Tuesday, March 25, 2014

Deconstructing with Care – How to Safely Remove a Flat Roof

Though there are numerous advantages of flat roofing, it can and will eventually fall into disrepair (either though leaks or eroding materials) and will need to be replaced. If you wish to replace a flat roof, you're first going to have to remove the old one, a task that isn't quite as simple as simply stripping it all away, in fact it could be argued that taking apart a flat roof is far more complicated (in many respects) than Flat Roof Construction. 

Though it might be a job with a certain degree of catharsis attached (who doesn't enjoy tearing up heavy fabric?), removing a flat roof is not a task that should be undertaken by just anyone. It's a job that requires a certain degree of methodical patience and dexterity, as well as a decent amount of experience in general construction work. As a result, if you are in any way unconvinced that you'll be able to complete the task without making a colossal mess of your roof and/or yourself, consider hiring in a professional roofing contractor. There are numerous online avenues you can search, as well as more local contractors such as Marcus Roofing, who should be able to offer you an incredibly competitive quote.

Getting Started
Before you begin, make sure that the job is safe; you are dealing with roofing after all, so a fall could prove damaging or even fatal. You're going to want to make sure first that the roof indeed actually needs replacing instead of simply just fixing. If the damp has set in to the extent that the roofing and supporting timbers have both begun to rot, a complete flat roof replacement will be necessary. If there are just a few damp patches on the felt though, you might only need to replace the cover.

Safety First
If you do decide a replacement roof is the only way to go, the first thing you'll need to do is hire a skip that you can fill with debris as you go. This will not only mean cutting down the work of disposing of the debris, but will provide a safer place to store the 'droppings' so that nobody trips over it and hurts themselves. Safe access is also incredibly important, so make sure your ladders are sturdy and can stand freely by themselves. Also, test the stability of the roof before you step foot on it. If you don't feel it will be able to support your weight, reinforce it with working boards as rotting timbers can be particularly dangerous, giving away completely without warning if enough pressure is put on them.

Now that you're all ready to crack on you'll want to start by removing the guttering. If the gutters are of the flimsy, plastic variety (as most are) then this shouldn't prove too difficult as they should simply un-clip and pull away with a little persuasion. Older guttering might need to be unscrewed though. If you plan on reusing the guttering when you've redone the roof, store it in a dry place. Next, remove any remaining guttering, fascia boards and chippings. These chipping will generally take the form of small stones, which you should be able to sweep up into sacks to be re-used later. Try not to fill up the sacks too much of course, as you don't want to be exerting too much weight on the roof.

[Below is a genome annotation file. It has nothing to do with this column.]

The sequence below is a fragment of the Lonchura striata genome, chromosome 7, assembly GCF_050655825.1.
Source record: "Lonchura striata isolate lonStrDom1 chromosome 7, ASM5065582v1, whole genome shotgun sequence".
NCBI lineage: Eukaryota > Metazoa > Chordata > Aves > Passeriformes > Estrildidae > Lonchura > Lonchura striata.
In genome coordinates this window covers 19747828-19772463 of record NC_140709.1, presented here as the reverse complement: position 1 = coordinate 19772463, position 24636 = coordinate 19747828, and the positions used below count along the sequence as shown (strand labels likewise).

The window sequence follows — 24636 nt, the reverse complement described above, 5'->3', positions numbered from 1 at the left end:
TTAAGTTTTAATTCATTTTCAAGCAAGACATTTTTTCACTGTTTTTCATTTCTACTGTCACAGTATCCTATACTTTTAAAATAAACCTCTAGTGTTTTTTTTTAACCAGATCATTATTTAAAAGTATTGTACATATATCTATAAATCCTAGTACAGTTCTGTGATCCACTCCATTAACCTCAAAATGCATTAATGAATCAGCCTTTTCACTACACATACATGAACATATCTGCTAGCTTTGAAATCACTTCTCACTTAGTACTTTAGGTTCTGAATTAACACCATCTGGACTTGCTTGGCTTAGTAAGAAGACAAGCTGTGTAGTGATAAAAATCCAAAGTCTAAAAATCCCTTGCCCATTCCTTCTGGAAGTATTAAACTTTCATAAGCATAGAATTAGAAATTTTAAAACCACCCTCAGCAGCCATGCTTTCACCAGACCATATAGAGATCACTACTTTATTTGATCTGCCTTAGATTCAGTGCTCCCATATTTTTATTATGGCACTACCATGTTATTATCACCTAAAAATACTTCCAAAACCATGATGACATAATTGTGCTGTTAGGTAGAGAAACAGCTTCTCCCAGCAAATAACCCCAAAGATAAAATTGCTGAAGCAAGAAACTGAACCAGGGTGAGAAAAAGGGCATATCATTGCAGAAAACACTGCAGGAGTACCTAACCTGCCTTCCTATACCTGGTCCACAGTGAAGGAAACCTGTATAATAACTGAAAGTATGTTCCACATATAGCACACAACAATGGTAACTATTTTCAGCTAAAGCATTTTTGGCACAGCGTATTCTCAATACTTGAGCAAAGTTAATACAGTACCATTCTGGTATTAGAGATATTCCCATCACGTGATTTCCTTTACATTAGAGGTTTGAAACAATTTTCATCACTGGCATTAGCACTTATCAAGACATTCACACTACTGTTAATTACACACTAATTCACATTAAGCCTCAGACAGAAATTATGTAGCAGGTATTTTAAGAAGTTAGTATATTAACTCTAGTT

Now it's time to remove the covering and the boards. Most flat roofs will be covered in an asphalt covered felt, which will have been applied in long stripes approximately 18 inches wide. Use a crowbar or spade to pry up the edges of the coverings and once you have a good grip, simply thrust forward to rip the material off the roof. It could take considerable force, especially if its decades old, but you should be quite comfortable doing it without any other tools. When the pieces come up, toss them into the skip and move on to the next piece, removing any nails as you go and repeating until the roof is clear. Whilst you're removing roof covering, remember to wear strong work gloves and safety goggles, as small particulates prove dangerous.

Once you've removed the boards, you'll have to take down the joists, which will most likely be made from timber. You will probably need something to pry them off (a crowbar or wrecking bar) but you should be able to remove them with a little not-so gentle persuasion. When the joists are down (make sure you save them if you intend on re-using them) detach any remaining nails and bits of felt, and remove the wooden wedges ('furring pieces') that have been (until now) holding the joints in place and giving the upper roof its required shape.

Now you're done! Of course you won't want to leave the roof completely bare, so remember to place a tarpaulin over the roof and weight it down with some bricks or heavy rocks. Then you should be ready to replace the roof with some new roofing materials!

About the author:
Jim Goldhorn (with a lot of help from his brother) removed his garages old roofing material last summer and replaced it with a brand new asphalt covering. Thus far it's been a complete success (fingers crossed).

2 Smart Readers SAID::

James, Davis, and Associates Test said...

This is an interesting article. Before this I never gave a lot thought to how to remove and repair flat roof.

Franc said...

This is a detailed step by step guide for a safer deconstruction.

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